Representing processes such as casting, toolmaking, finishing, plastics & rubber, the ‘Others’ category makes up 15% of the projects generated within the third quarter and is therefore more difficult to monitor. The index grew and shrank by equal amounts over the first six months of the year; however, the third quarter has seen lower levels of outsourcing in these areas, with little fluctuation from month to month. Overall, the value of the ‘Others’ index has decreased by 24% this quarter, defying the growth exhibited during the comparable quarter of 2018.
- 15% of the third quarter’s projects were for processes that fall under the ‘Others’ category.
- The buyers who gave us these projects have a total outsourcing value of £5,629,845.
- This index saw a 66% slump in Quarter 1, followed by a 66% rise in Quarter 2. Unfortunately the third quarter showed a marked decline in the outsourcing of these processes, with little fluctuation from month to month. In turn, this has resulted in a 24% decrease for this particular index.
- For the second consecutive quarter, the Construction industry has accounted for the most outsourcing, making up 42% of the contract manufacturing spend during Quarter 3.
- The Furniture industry has seen a surge in outsourcing activity during Quarter 3, taking it from eighth place into second.
- This has pushed the Heavy Vehicles/Construction Equipment sector down into third place for this quarter.
Construction’s overall spend fell dramatically during the third quarter, meaning that the poor performance of other sectors may have largely contributed to its stronghold.
The Construction industry has continued to thrive during Quarter 3, accounting for 42% of all outsourcing during this period. This sector has now topped the table for two quarters in a row, with a 51% share of the market from April to June. Construction’s sizeable share of the results over both periods indicates a dramatic upturn in activity - for comparison purposes, this sector only accounted for 10% of Quarter 1’s contract manufacturing purchasing. However, Construction’s overall spend fell dramatically during the third quarter, meaning that the poor performance of other sectors may have largely contributed to this stronghold.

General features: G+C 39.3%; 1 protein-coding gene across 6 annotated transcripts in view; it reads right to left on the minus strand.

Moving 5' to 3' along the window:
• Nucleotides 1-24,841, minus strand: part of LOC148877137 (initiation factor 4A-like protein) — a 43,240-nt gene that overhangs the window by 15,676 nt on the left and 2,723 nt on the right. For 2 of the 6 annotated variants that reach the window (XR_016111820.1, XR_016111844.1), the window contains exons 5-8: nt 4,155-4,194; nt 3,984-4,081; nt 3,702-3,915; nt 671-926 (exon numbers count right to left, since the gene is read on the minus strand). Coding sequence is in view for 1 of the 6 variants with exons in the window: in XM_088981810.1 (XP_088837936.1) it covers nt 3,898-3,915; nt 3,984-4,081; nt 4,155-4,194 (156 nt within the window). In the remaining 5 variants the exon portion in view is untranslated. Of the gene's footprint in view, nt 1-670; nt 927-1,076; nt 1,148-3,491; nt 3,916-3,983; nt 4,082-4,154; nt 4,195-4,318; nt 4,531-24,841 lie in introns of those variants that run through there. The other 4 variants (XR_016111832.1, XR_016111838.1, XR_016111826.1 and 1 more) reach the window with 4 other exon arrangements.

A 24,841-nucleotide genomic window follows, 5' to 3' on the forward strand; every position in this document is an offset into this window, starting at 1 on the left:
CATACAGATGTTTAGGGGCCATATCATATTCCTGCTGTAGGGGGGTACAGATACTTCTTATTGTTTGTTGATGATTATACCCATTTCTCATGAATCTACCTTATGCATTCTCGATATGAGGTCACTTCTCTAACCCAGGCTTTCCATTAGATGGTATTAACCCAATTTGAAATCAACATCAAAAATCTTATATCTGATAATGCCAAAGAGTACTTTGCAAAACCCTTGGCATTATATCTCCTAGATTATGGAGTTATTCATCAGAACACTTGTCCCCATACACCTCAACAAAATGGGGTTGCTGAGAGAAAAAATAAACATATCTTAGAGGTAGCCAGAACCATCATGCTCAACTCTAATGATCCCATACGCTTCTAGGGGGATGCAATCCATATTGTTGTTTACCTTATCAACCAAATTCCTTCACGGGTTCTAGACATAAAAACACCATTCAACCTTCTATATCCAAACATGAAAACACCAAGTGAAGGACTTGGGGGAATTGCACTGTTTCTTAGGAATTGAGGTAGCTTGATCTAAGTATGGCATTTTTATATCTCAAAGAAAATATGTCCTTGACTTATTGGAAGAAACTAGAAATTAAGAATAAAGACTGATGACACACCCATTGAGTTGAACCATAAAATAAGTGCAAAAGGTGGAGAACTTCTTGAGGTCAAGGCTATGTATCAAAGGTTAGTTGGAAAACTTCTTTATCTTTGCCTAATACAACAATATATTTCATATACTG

In second place, the Furniture industry maintains a grasp on 13% of outsourcing during Quarter 3, having previously entered in eighth place during Quarter 2. The surge shown by this sector has had a knock-on effect on the Heavy Vehicles/Construction Equipment industry, which has vacated into third place with a 12% share of outsourcing activity.
Elsewhere, Quarter 3 has also proven to be positive for the Industrial Machinery sector, which has secured its position in fourth for the second consecutive quarter; albeit with a slightly larger share of the market. However, the reduction in the size of the Index overall means that Industrial Machinery’s 7% share in Quarter 2 translated to a spend of £18,971,560, whilst its 10% share in Quarter 3 equates to a lesser spend of £17,631,035.
Meanwhile, the Automotive sector increased its outsourcing spend during Quarter 3, taking it into sixth place from fifth. Having undergone a period of erratic purchasing activity, the Electronics industry now occupies sixth position and has more than halved its contract manufacturing spend from Quarter 2 to Quarter 3. However, this was not the case for both the Oil/Chemical/Energy and Medical/Scientific sectors who both increased their purchasing efforts from July to September, placing them seventh and eighth respectively.
The shakeup in the top industries represented has meant that a couple of sectors fell out of the running altogether during Quarter 3, including Defence/Military and Appliances.
About the Contract Manufacturing Index
The Contract Manufacturing Index (CMI) has been developed to reflect the total purchasing budget of companies that are looking to outsource manufacturing in any given month.
This reflects a sample of over 4,000 companies, who have a purchasing budget of more than £3bn and a supplier base sample of over 7,000 vendors, with a verified turnover in excess of £25bn.
We measure this by extracting data from the projects we receive from manufacturing purchasers who have an active need for the services of subcontract engineering suppliers.
Since 2016, we have published the index quarterly and this report is a summary of our findings for the third quarter of 2019. In order to shed more light on the emerging trends, we have also broken this down by process and industry.